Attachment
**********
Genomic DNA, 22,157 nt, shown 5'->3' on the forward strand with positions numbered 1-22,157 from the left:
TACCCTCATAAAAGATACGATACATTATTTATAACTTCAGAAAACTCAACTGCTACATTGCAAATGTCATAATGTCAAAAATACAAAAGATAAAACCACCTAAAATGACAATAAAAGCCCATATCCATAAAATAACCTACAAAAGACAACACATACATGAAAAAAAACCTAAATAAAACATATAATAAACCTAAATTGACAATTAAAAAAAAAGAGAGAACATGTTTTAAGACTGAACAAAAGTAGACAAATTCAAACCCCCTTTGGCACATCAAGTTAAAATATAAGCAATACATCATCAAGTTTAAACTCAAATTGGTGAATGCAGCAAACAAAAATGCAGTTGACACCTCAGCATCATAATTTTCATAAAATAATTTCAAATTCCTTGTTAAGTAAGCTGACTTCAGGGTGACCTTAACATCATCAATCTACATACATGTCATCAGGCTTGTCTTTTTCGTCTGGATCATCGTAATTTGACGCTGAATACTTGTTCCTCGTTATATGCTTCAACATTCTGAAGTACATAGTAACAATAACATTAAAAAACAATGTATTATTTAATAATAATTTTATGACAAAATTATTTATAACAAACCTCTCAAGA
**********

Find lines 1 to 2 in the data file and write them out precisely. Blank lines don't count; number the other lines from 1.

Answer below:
Genomic DNA, 22,157 nt, shown 5'->3' on the forward strand with positions numbered 1-22,157 from the left:
TACCCTCATAAAAGATACGATACATTATTTATAACTTCAGAAAACTCAACTGCTACATTGCAAATGTCATAATGTCAAAAATACAAAAGATAAAACCACCTAAAATGACAATAAAAGCCCATATCCATAAAATAACCTACAAAAGACAACACATACATGAAAAAAAACCTAAATAAAACATATAATAAACCTAAATTGACAATTAAAAAAAAAGAGAGAACATGTTTTAAGACTGAACAAAAGTAGACAAATTCAAACCCCCTTTGGCACATCAAGTTAAAATATAAGCAATACATCATCAAGTTTAAACTCAAATTGGTGAATGCAGCAAACAAAAATGCAGTTGACACCTCAGCATCATAATTTTCATAAAATAATTTCAAATTCCTTGTTAAGTAAGCTGACTTCAGGGTGACCTTAACATCATCAATCTACATACATGTCATCAGGCTTGTCTTTTTCGTCTGGATCATCGTAATTTGACGCTGAATACTTGTTCCTCGTTATATGCTTCAACATTCTGAAGTACATAGTAACAATAACATTAAAAAACAATGTATTATTTAATAATAATTTTATGACAAAATTATTTATAACAAACCTCTCAAGA